Beyond aspects relating to monitoring absence and symptom reports to detect outbreaks, participants in all groups voiced their concerns regarding local knowledge and structural barriers for earlier identification of EIDs.
Firstly, HCWs were concerned the lack of experience and low perceived risks of exposure to new pathogens would minimise awareness among hospital staff, leading to reduced suspicion and increased delay to the recognition of a new pathogen. Specialist input would be required for the monitoring process, introducing further labour and financial burdens on hospitals. In addition, the need for HCWs to be discriminating as to which symptoms to report, could result in wide variation in reporting practice, again potentially undermining the validity of the system. With EIDs viewed as rare events, participants felt that if the detection of EIDs was the sole rationale for reporting, adherence could decline as HCWs might question the usefulness of such a system.
Secondly, participants queried the heterogeneity in absence reporting across professions and working groups within the hospital. Nurses often had independent reporting systems to higher level health professionals and described experiences where the absence of doctors had been noticed only hours after they were due to attend work, if at all. They stated that often, there was a complete lack of structure in absence reporting among senior staff. With regular use of bank, temporary and contract staff, an accurate overview of absentee levels and reasons for absence within the hospital was deemed challenging.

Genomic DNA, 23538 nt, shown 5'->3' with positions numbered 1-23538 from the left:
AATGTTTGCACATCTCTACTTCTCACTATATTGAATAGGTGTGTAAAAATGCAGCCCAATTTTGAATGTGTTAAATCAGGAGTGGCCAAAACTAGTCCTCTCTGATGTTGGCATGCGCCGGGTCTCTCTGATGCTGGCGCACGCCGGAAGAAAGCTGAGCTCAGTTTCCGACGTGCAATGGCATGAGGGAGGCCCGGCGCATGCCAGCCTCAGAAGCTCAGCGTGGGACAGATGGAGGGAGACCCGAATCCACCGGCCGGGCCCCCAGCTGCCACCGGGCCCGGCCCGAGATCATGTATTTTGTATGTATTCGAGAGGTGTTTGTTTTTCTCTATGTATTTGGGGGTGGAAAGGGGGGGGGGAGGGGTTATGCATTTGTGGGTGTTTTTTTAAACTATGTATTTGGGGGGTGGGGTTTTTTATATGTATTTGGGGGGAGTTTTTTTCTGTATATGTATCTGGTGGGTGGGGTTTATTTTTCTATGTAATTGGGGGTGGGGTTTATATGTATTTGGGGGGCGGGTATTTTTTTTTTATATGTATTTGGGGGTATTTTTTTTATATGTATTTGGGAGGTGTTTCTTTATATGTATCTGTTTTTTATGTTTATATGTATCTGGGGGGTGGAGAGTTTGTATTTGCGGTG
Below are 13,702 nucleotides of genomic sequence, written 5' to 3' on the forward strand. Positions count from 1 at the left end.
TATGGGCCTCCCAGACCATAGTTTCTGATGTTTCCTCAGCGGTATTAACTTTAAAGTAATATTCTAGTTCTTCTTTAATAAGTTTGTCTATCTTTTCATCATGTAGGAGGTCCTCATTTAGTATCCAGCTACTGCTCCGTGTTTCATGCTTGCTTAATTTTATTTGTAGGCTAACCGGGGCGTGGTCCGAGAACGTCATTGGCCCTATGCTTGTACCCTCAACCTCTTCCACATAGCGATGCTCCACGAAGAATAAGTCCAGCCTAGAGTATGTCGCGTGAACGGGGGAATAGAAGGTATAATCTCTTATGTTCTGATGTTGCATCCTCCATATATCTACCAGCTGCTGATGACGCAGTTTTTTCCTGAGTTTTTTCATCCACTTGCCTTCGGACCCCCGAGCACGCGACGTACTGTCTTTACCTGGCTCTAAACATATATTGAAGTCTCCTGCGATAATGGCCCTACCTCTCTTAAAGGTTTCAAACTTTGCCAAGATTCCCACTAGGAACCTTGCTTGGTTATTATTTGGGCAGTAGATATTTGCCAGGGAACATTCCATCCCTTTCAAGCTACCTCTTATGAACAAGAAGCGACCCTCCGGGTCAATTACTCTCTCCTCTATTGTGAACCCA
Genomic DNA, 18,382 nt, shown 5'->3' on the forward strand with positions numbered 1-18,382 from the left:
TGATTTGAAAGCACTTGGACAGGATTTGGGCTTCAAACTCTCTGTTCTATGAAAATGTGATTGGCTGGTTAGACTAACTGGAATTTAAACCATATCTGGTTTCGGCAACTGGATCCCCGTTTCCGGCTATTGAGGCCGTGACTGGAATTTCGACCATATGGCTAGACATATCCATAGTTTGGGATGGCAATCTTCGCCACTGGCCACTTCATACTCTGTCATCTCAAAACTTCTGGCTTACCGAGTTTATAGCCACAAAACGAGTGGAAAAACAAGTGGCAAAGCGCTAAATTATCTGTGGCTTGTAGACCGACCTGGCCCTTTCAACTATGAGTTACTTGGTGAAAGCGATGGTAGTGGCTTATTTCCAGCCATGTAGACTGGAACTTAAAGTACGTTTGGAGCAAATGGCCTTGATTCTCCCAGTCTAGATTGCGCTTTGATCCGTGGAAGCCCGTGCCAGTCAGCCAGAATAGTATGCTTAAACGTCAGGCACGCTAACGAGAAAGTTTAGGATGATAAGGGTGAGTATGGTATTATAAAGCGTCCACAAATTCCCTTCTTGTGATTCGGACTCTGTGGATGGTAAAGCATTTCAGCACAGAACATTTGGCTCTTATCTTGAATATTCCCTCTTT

Thirdly, all participants discussed the current role of occupational health departments and opportunities for their involvement in a surveillance system of this kind. Participants criticised the lack of funding and resources supplied to these departments, which currently played a minor role in managing HCWs' health beyond initial employment screening. They felt occupational health departments would be well placed to manage symptom and personal health data and organise diagnostic testing, and were keen to see their function broaden, assisting with the management of acutely as well as chronically sick staff, and in particular those symptomatic in the work place. Further, they felt independent assessments of symptomatic staff by occupational health departments would make decisions to send staff home 'more valid' and minimise anxieties and scepticism (appendix 5). In all countries, participants described the current practice for sick HCWs to visit their own general practice doctors, highlighting the potential inability for these to identify unusual symptoms in the first instance and make time-spatial links with other possible cases. There was consensus on the need to expand standard management and control guidelines of infectious disease outbreaks in the work place beyond those for gastrointestinal infections. However, with occupational health departments struggling with current functions, such as promoting and providing seasonal influenza vaccinations, participants lacked confidence in the ability of these departments to manage staff with acute infections and perform epidemiological investigations. HCWs' perceptions of knowledge and structural barriers are presented in appendix 5.